Fat Cat Friday 2019:
Only Six FTSE CEOs are Women and they Earn 54% of the Salaries of Male Counterparts
Analysis from The Equality Trust shows that the six women CEOs  in the FTSE 100 earned on average (mean) £3,163,300 per year while their male counterparts earned £5,861,510. This translates to women CEOs earning just over half (54%) of their male counterparts.
A FTSE 100 CEO now earns an average (median) annual pay of £3.926 million  per year. Top bosses' pay will have surpassed the annual salary of an average worker (£29, 574) on Friday 4th January. It would take an average worker 133 years to earn a CEO’s average pay.
FTSE 100 CEO average annual pay is:
- 321 times more than a minimum wage worker
- 217 times more than a care worker
- 133 times more than an average worker
- 121 times more than a nurse
- 103 times more than a teacher
- 95 times more than a police officer.
These figures have all increased since last year. 
According to a recent report by Green Park  there are currently five BAME CEOs of FTSE 100 companies and it found that 48 FTSE 100 companies had no ethnic minority presence on their boards in 2018.
The Equality Trust is analysing the FTSE 100 in terms of CEO pay ratios, gender pay gap, Living Wage accreditation, worker engagement and other indicators of inequality. A publicly available dashboard and report will be available in March 2019, ranking the companies sector-by-sector.
Dr Wanda Wyporska, Executive Director of The Equality Trust, said:
“Even women who have reached the highest echelons face a gender pay gap and are paid less than men. The cosy club mentality of top companies continues, dominated largely by white males.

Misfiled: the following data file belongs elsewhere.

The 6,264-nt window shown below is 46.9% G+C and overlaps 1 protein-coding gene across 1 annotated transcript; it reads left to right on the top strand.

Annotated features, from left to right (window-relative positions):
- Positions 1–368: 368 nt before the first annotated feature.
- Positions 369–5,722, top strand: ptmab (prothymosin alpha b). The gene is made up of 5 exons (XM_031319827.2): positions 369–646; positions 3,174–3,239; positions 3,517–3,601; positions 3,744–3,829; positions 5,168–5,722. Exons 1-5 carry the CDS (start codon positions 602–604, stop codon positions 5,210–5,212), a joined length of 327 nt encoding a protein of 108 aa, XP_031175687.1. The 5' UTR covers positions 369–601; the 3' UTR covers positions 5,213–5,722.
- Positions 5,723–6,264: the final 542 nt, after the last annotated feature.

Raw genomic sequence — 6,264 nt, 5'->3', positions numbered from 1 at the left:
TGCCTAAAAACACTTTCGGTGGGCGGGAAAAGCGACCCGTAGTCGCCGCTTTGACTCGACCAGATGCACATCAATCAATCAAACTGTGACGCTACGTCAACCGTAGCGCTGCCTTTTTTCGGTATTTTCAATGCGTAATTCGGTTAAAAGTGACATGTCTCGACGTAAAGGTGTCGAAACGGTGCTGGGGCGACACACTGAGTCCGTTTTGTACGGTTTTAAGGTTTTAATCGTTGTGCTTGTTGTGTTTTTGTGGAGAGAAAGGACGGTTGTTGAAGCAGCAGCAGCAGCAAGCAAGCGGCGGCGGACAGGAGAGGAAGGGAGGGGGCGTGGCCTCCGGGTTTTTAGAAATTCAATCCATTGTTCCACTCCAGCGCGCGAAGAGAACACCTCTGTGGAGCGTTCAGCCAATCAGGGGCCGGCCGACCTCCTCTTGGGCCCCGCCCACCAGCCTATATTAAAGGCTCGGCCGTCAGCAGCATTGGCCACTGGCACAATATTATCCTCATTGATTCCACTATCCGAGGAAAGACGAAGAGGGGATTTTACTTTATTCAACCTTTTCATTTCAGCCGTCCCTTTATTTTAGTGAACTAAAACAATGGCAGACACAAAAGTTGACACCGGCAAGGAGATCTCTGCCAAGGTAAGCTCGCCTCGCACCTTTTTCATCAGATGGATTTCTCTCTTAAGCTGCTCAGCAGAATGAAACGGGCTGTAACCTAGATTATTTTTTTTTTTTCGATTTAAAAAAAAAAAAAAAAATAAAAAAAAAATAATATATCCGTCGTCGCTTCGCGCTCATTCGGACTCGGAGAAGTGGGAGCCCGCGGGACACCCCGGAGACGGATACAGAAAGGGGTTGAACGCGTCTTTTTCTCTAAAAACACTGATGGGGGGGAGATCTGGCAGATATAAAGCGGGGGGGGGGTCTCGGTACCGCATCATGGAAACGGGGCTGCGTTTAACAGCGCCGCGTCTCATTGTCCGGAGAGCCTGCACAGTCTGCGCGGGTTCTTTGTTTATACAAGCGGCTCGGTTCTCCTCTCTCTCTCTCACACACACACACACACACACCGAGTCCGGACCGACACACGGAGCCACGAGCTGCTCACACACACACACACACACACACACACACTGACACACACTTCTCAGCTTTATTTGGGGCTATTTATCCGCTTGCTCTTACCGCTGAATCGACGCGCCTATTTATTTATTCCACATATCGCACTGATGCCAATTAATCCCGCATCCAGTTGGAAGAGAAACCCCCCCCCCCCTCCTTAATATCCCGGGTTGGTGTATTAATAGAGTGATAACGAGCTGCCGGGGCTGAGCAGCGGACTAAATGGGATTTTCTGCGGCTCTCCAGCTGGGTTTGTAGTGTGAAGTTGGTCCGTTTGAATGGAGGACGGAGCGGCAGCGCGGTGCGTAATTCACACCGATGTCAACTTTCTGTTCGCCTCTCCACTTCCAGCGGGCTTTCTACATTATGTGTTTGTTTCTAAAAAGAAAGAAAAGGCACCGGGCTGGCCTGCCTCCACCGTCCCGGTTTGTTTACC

"Working people find that they cannot earn enough to feed their families without being forced to visit food banks. Many are experiencing very real hardship as the flawed system of Universal Credit is rolled out. Meanwhile, it is a national scandal that FTSE CEO Fat Cats have creamed off even more pay this year. The average FTSE 100 CEO is taking home their annual salary before the first working week of the year is even finished.
“We can all see that this rampant inequality is damaging UK society. A society that values its teachers, care workers and nurses at less than 1% of a FTSE CEO is beyond broken. Countries with high levels of inequality, such as the UK, have higher levels of mental and physical ill health, obesity, drug and alcohol addiction and lower levels of trust and educational attainment. To create a society where all flourish, we must tackle inequality urgently.”
Notes to editors
For interviews or further comment from Dr Wanda Wyporska, please call 07837909418 or email@example.com
The Equality Trust is the national charity that campaigns to improve quality of life in the UK by reducing economic and social inequality. UK income inequality is among the highest in the developed world and evidence shows that this results in poorer mental and physical health, higher violent crime, poorer educational outcomes and lower levels of trust. Inequality affects us all.
1. There are currently 6 women CEOs of FTSE 100 companies: Carolyn McCall (itv), Emma Walmsley (GSK), Alison Brittain (Whitbread), Olivia Garfield (Severn Trent), Alison Cooper (Imperial Tobacco) and Véronique Laury (Kingfisher).
2. According to the High Pay Centre calculations, the median pay for a FTSE 100 CEO in 2017 was £3.926 million, based on the publicly disclosed “single figure” measure. They assume that those CEOs work 320 days a year (19 days holiday and working three out of four weekends and 12 hour days, this equates to an hourly pay of £1,020 per hour.
3. This refers to the average (median) pay detailed in the Annual Survey of Hours and Earnings https://www.ons.gov.uk/employmentandlabourmarket/peopleinwork/earningsan....